The Future Of The (Scared, White) GOP

When President Obama defeated Mitt Romney in 2012, handily winning a second term, he did so with only 39 percent of white voters. White men made up only a quarter of his votes.

Even staunch Republicans had to take notice of these stark demographics. Some questioned the longtime GOP strategy of appealing to white voters, and others went so far as to question the party’s future. Have white voters, and the Republican Party itself, become irrelevant in the nation’s shifting 21st century political landscape?

The 2012 election, according to sociologist Michael Kimmel, merely crystallized a much larger cultural and economic shift already taking place in the country. In his top-selling new book, Angry White Men, Kimmel describes the gradual but profound changes that have marginalized—and continue to marginalize—white men in America. These changes, Kimmel argues, have left the country’s once dominant group with a sense of “aggrieved entitlement”—the sense that their rightful place has been usurped.

If white voters are angry now, just wait. The U.S. Census Bureau predicts that, by the year 2042, racial minority groups will make up the majority of the nation’s population—and voters. Nobody really knows how this so-called “majority-minority” shift will affect Americans’ attitudes and actions, although many believe it will spell even further trouble for conservatives and Republicans.

Others aren’t so sure. Those include Northwestern University psychological scientists Maureen Craig and Jennifer Richeson, who raise another possibility. Might this demographic shift have the opposite effect, leading to greater endorsement of conservative political ideology, at least among white Americans? Psychological theory supports the idea that conservatives, if threatened, will circle the ideological wagons, embracing rather than moving away from conservative values. Craig and Richeson decided to explore this idea empirically, to see if the likelihood of an increasingly diverse racial landscape influences the politics of white Americans, and if so, how.

They recruited a group of white Americans who identified themselves as independent and unaffiliated, and randomly assigned them to two groups. All of the respondents filled out survey forms, but the questions were slightly different for the two groups. Specifically, some respondents were asked if they had heard that California was now a majority-minority state. The others, the controls, were asked if they had heard that Hispanics were about equal in numbers to Blacks. All were then asked about their political ideology and which party they leaned toward.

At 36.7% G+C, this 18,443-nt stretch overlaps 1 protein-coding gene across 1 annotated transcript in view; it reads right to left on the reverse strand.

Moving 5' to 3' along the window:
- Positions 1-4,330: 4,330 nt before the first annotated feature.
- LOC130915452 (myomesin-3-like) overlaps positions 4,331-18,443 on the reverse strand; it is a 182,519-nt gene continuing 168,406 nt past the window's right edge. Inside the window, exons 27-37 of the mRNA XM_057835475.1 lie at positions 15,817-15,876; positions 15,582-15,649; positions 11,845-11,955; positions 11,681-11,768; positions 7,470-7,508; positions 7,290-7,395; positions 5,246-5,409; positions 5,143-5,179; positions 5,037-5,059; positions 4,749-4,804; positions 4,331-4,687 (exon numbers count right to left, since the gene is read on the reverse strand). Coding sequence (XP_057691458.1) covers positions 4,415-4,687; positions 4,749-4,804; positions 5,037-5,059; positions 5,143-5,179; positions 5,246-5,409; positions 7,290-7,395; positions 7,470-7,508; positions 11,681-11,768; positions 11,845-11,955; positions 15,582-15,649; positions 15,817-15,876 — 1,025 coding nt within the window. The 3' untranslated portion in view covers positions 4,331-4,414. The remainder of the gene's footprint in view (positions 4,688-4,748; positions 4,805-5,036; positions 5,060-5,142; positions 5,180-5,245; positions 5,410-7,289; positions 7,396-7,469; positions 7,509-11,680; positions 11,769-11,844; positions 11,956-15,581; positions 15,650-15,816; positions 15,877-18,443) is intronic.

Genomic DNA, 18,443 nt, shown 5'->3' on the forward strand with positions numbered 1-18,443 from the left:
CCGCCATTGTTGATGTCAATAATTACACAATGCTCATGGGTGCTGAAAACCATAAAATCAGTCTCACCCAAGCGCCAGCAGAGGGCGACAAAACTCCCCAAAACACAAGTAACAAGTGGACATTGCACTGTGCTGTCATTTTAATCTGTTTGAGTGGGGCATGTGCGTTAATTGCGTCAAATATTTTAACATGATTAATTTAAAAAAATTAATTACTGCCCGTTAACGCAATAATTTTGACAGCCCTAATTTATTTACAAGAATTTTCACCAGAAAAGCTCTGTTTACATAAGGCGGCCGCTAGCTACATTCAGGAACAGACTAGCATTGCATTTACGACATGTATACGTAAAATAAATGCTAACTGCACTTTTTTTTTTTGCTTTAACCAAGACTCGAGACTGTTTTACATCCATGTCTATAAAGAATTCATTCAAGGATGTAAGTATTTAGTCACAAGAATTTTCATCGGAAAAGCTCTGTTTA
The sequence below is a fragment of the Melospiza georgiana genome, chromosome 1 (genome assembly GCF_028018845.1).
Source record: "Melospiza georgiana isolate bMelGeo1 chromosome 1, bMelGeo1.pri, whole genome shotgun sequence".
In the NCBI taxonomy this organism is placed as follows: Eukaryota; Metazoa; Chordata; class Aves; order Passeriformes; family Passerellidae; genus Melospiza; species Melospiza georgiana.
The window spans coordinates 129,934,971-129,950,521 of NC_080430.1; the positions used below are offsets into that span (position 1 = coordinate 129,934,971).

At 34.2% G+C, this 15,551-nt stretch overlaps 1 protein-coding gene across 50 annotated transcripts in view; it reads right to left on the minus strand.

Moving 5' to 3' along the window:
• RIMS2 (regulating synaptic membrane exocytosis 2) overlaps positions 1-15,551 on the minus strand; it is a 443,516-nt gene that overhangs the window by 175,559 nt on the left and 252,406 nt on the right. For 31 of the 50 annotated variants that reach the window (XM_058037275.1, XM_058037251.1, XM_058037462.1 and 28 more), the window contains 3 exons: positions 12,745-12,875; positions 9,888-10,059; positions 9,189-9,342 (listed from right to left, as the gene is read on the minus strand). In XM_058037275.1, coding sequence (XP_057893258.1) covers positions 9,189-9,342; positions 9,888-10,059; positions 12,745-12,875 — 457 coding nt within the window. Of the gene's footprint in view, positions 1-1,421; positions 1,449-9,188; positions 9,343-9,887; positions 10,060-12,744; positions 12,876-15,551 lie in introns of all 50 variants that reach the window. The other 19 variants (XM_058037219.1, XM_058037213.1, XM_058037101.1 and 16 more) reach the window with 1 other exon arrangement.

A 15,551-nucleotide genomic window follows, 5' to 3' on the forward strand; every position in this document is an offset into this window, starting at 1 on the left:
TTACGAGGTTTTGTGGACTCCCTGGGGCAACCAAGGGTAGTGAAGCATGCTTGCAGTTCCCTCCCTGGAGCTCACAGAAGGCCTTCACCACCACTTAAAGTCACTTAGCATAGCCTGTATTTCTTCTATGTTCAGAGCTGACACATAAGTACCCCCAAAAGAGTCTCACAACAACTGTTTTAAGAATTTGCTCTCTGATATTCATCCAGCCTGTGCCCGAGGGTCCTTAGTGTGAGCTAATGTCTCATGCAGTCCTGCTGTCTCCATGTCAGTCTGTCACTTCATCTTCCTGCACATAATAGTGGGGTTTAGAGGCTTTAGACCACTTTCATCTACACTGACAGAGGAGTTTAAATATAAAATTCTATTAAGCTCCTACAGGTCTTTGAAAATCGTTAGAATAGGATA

The scientists wanted to see if the prospect of greater racial diversity nudged the white respondents to the right. It did, in both a national sample and (much more strongly) in a sample of western voters. These self-described independents also showed a slight shift toward conservative values, compared to controls. In short, those white Americans who were made aware of the country’s racial shift did move toward more conservative politics—especially when evidence of that racial shift came from their own region of the country.

These findings are compelling, but they do not illuminate just why such a political and ideological shift is taking place. Craig and Richeson wanted to drill down on the motives underlying this shift, in particular the notion that white Americans feel that their values and beliefs are being threatened. They also wanted to see if the whites’ shift to the right involved only policies directly connected to race—immigration reform, for example—or if it was a broader ideological shift, encompassing military spending and other non-racial issues.

So in another experiment, some white Americans read a press release about projections of a majority-minority population in 2042. The controls read about increasing geographical mobility. Then all respondents answered questions about their perceptions of threat: Is the American way of life being threatened? Is the country on the right track? How do you feel about the nation’s future? Is the status of white American in peril? And so forth. They then answered questions about various political issues, some (like affirmative action) related to race, and others (like health care reform) unrelated.

Again, the scientists found that those who were thinking about the changing racial landscape of the country—these white Americans were more likely to endorse conservative policies. What’s more, as described in a forthcoming article in the journal Psychological Science, this move to the right was clearly motivated by white fears of losing status. Intriguingly, the conservative shift affected both race-related policies and policies unconnected to race—suggesting that psychological threat is capable of triggering a broad political shift.

Think about this. We’re not talking about threats to life and limb here, but rather abstract concerns about a loss of status. And not even an imminent loss of status, but instead one that’s coming three decades down the road. These results suggest that predictions about the decline of the Republican Party may be premature, indeed that more white Americans may join the conservative, Republican ranks as this threat gets closer. But the GOP they join will be whiter and whiter, and the political landscape will be more and more racially polarized.

Follow Wray Herbert’s reporting on psychological science in The Huffington Post and on Twitter at @wrayherbert.

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